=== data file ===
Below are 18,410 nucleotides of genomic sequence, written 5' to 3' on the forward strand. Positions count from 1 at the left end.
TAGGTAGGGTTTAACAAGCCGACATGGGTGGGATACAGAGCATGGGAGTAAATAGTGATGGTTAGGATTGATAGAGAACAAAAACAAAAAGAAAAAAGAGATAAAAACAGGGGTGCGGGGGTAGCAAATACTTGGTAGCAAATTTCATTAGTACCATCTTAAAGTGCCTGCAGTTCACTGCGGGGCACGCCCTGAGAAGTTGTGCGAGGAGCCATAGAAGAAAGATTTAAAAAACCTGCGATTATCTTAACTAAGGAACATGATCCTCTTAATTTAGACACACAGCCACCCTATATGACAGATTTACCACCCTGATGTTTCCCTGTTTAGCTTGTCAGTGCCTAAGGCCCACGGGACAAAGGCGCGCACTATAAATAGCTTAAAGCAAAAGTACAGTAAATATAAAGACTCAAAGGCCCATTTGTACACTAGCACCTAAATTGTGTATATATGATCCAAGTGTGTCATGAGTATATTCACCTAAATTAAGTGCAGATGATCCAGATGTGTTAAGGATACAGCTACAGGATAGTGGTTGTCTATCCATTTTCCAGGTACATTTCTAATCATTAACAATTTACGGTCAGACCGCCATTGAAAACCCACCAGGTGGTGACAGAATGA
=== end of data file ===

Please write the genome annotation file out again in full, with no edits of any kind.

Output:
Below are 18,410 nucleotides of genomic sequence, written 5' to 3' on the forward strand. Positions count from 1 at the left end.
TAGGTAGGGTTTAACAAGCCGACATGGGTGGGATACAGAGCATGGGAGTAAATAGTGATGGTTAGGATTGATAGAGAACAAAAACAAAAAGAAAAAAGAGATAAAAACAGGGGTGCGGGGGTAGCAAATACTTGGTAGCAAATTTCATTAGTACCATCTTAAAGTGCCTGCAGTTCACTGCGGGGCACGCCCTGAGAAGTTGTGCGAGGAGCCATAGAAGAAAGATTTAAAAAACCTGCGATTATCTTAACTAAGGAACATGATCCTCTTAATTTAGACACACAGCCACCCTATATGACAGATTTACCACCCTGATGTTTCCCTGTTTAGCTTGTCAGTGCCTAAGGCCCACGGGACAAAGGCGCGCACTATAAATAGCTTAAAGCAAAAGTACAGTAAATATAAAGACTCAAAGGCCCATTTGTACACTAGCACCTAAATTGTGTATATATGATCCAAGTGTGTCATGAGTATATTCACCTAAATTAAGTGCAGATGATCCAGATGTGTTAAGGATACAGCTACAGGATAGTGGTTGTCTATCCATTTTCCAGGTACATTTCTAATCATTAACAATTTACGGTCAGACCGCCATTGAAAACCCACCAGGTGGTGACAGAATGA